Summit Tip – Developing a schedule for your dog

by Brenda Crispin

Dogs are creatures of habit. In order to have a positive outlook on life and be able to deal with any changes and new things that come their way, dogs depend on a stable routine and to be handled with consistency, so that they know what to expect from their owners and their lives. Dogs that are not exposed to a sufficient routine are more likely to feel stressed, anxious or depressed, and either act out accordingly, or have it actually affect their physical health. Well-balanced dogs that are secure in their environment, routine and day-to-day lives find it much easier to weather any changes or upsets that do come along from time to time, whether planned for or unexpected. We have found this to be true of the prison program.  Dogs enter the prison some time near or in the middle of their adolescent phase and having a dependable schedule makes transitions much easier.

Based on my different schedules, my dogs can have the time to get up vary slightly from day to day however what doesn’t change is that I do not run and let them out of the crate the moment I wake.  That part of their schedule remains consistent they can depend on the noises of my moving around and that in a short time I will let them out of their crate.  I do make every attempt to put him/her down to sleep at around the same time each night (especially baby puppies), and that he/she has activities such as, walking times, play times and quiet times all regularly scheduled into his/her day at times that he/she can rely upon. This goes a long way towards helping your dog to feel secure, and is part of the bonding process. Additional walking, play and other activities, and changes such as going to new places with you is all fine- as long as the core structure of how your dog’s day goes remains consistent regardless of what you are doing.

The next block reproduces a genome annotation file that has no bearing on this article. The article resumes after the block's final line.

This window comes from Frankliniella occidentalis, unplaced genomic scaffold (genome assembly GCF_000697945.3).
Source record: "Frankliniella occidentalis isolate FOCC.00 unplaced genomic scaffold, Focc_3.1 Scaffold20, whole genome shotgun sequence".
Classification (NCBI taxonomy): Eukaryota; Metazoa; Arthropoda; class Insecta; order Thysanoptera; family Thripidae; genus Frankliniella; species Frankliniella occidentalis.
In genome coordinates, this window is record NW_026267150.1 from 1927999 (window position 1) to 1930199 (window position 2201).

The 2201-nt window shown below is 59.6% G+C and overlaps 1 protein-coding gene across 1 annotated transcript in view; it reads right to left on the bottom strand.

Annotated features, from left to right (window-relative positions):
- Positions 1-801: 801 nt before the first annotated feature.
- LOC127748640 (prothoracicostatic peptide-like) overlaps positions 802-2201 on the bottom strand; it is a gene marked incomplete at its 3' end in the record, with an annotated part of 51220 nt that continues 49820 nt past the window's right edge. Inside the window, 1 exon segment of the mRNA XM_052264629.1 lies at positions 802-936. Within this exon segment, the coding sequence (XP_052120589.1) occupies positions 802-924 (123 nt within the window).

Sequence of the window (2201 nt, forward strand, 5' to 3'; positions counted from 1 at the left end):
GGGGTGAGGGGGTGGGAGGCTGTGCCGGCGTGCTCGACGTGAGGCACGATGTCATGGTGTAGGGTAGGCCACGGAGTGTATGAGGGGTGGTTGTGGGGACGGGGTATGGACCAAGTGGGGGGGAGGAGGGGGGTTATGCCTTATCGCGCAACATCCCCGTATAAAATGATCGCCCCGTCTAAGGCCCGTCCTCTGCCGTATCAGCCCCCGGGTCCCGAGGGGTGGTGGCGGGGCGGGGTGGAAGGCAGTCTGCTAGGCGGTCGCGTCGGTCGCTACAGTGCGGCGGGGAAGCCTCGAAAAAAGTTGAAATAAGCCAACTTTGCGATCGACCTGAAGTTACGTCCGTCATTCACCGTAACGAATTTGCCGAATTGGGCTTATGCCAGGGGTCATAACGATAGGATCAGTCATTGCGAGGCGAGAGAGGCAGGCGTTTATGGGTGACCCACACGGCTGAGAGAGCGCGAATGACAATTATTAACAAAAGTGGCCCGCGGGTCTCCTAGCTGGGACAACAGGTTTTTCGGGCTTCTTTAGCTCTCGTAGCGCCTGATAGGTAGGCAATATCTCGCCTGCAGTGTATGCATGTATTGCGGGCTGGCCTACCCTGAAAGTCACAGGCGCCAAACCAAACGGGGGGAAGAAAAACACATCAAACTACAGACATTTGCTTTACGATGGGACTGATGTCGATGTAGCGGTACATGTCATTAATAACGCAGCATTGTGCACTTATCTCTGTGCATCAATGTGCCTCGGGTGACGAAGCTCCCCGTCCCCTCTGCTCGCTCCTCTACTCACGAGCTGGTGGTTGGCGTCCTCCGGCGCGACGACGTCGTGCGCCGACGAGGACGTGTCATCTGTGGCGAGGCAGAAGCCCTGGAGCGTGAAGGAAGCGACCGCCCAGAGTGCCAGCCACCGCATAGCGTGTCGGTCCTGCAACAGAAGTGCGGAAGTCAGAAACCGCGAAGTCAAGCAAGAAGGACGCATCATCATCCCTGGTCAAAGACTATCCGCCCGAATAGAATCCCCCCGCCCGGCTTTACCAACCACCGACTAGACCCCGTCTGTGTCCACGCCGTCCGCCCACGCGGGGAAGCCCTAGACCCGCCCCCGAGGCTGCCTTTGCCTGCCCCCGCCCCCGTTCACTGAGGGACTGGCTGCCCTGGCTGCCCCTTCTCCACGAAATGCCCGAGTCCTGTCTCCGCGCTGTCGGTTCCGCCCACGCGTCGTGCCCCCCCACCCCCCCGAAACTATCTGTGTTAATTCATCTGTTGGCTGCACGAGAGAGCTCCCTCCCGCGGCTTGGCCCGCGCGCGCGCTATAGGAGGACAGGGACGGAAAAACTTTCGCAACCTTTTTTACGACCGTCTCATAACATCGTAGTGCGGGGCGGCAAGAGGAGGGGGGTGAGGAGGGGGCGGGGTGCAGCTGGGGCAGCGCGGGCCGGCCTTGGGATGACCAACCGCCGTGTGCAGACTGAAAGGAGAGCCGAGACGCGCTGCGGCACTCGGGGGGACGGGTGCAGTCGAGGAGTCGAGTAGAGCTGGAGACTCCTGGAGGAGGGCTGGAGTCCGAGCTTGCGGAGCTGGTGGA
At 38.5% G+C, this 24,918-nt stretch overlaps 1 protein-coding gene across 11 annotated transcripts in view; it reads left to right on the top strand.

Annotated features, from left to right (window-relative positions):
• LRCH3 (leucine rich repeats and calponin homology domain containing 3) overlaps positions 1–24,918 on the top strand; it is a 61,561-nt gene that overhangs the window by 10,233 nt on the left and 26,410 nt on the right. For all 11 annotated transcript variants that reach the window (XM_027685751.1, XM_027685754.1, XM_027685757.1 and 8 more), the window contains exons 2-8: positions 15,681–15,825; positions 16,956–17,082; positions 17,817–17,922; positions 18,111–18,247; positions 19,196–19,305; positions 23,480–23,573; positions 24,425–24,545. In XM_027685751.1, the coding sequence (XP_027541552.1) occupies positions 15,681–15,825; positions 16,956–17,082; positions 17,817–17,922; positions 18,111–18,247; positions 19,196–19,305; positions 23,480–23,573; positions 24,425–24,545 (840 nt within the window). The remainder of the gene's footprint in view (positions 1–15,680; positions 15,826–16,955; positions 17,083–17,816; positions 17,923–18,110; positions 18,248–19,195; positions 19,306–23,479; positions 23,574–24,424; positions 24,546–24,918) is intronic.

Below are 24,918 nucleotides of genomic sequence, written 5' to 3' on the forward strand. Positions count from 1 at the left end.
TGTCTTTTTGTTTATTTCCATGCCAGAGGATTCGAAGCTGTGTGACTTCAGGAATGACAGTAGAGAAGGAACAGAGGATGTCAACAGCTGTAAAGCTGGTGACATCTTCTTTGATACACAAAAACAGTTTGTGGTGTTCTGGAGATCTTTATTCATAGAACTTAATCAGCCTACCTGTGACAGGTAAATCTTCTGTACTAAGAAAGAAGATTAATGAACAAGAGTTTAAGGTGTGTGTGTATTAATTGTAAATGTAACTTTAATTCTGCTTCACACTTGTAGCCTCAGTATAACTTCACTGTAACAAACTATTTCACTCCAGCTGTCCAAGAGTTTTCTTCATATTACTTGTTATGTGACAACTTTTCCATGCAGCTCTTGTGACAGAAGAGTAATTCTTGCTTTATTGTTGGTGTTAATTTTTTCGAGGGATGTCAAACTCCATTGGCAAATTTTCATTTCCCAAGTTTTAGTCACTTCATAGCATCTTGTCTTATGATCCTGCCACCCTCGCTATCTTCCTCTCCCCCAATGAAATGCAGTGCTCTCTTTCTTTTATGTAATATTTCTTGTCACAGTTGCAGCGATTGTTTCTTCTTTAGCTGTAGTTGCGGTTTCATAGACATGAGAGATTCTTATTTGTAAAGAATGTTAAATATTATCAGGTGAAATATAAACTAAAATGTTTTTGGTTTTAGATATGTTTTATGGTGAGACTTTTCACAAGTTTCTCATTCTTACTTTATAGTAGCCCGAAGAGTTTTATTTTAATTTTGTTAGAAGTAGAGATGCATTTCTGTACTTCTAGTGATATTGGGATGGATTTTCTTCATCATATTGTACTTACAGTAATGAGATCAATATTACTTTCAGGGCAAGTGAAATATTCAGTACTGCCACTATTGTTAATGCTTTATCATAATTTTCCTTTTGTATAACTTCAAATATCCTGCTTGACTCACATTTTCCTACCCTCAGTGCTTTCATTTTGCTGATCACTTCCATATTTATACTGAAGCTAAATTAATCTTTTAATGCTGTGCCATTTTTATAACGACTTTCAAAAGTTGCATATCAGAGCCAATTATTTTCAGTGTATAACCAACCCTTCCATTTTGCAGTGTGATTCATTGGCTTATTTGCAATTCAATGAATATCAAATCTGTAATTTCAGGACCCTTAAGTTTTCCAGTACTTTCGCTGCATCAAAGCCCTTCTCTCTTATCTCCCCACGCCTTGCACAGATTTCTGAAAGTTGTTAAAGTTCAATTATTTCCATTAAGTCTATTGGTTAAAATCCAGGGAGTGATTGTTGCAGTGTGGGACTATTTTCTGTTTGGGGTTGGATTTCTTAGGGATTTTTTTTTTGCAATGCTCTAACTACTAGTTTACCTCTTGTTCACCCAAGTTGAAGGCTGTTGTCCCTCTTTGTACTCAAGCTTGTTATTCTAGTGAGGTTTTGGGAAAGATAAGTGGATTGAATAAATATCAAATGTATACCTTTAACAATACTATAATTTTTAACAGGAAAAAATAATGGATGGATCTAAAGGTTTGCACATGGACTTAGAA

It is obviously important to take cues from your dog and let them out to go to better hurry at times when they need to, but, you should seek to establish a routine of times when your dog is always let out to relieve. For instance, when you (and he) first get up, and just before bed would be obvious times.  After naps, training, or play are times to take him/her to relieve.  Setting a relieving schedule facilitates a house training too!

Remember that having a simple yet dependable routine will help your dog feel secure and decrease anxiety when new people, places, items are introduced.

Thank you all for your support for Summit.


Brenda Crispin
Foster Home Coordinator
Summit Assistance Dogs